The realities in crisis prevention

The realities in crisis prevention

Prevention is the most challenging aspect due to how difficult it is to draw attention to situations that seem unlikely to occur. Good prevention enables actions to be triggered to respond to and eliminate, or at least control, each new threat before it becomes a crisis.

But prevention and preparation for communication crises require keeping in mind the recognition of some realities:

reality 1

The useful life of a crisis manual is approximately four years. Staff turnover, business structuring, the launch of new products or services, and the emergence of new potential competitors can overwhelm even the best upgrade process.

reality 2

Company leaders can change and their replacements then have to be involved and updated in the crisis processes and require help to get up to speed, so it is important that they participate in intensive drills, preferably annually.

reality 3

The biggest weakness of most crisis plans is the lack of commitment and involvement from top management. Top management usually refuses to participate in the drills, takes them lightly, or prevents the participation of their subordinates because it privileges some “urgent” issue.

reality 4

The theme of the single spokesperson. What happens if that spokesperson dies, or knows practically nothing about the problem or is among those allegedly responsible for the crisis? Current theories say that even when there should be an institutional spokesperson in charge of communication with all audiences, it is necessary to have back-up spokespersons who are experts in the field and, even more importantly, specialists in managing incidents and specific organizational threats such as such as: kidnapping, extortion, natural disasters, sabotage or workplace violence.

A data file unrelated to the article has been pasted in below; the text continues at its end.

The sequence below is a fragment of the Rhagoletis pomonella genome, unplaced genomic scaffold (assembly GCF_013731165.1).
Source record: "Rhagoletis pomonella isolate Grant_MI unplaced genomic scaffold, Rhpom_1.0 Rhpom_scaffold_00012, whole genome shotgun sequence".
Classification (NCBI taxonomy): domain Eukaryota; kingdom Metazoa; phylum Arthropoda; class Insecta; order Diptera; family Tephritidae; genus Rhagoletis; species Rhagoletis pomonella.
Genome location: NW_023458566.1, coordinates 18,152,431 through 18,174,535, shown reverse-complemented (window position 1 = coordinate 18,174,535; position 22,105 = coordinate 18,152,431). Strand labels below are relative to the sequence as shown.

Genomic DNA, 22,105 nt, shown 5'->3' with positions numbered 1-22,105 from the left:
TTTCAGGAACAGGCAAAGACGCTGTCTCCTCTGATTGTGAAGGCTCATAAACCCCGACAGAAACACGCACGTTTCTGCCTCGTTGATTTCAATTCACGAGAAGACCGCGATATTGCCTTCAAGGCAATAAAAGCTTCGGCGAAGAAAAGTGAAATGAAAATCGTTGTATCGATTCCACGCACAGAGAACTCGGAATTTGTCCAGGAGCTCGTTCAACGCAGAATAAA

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reality 5

Crisis prevention is challenging. It’s hard to generate interest in planning things that are “unlikely” to happen. The hard part is getting top management interested in planning for things they wouldn’t want to happen.

Good prevention involves detecting potential problems early on and responding with actions to eliminate or manage new threats before they occur. Don’t forget that untested plans will necessarily fail in most respects.

Given these realities, there are some recommendations to take into account.

The first is to review and update crisis management manuals every two to three years. This allows adjustments to be made based on the new circumstances that an organization is facing while keeping those responsible for the crisis management teams “oiled”.

A second The recommendation is to include the knowledge and operation of the crisis prevention and management manual within the job induction process. It is not only about getting to know the company but about assimilating its values, one of which should be prevention.

The other Our recommendation is to try by all means to ensure that the top managers assume a real commitment and participate in the prevention and preparation of a possible communication crisis and that they take seriously the drills that are carried out.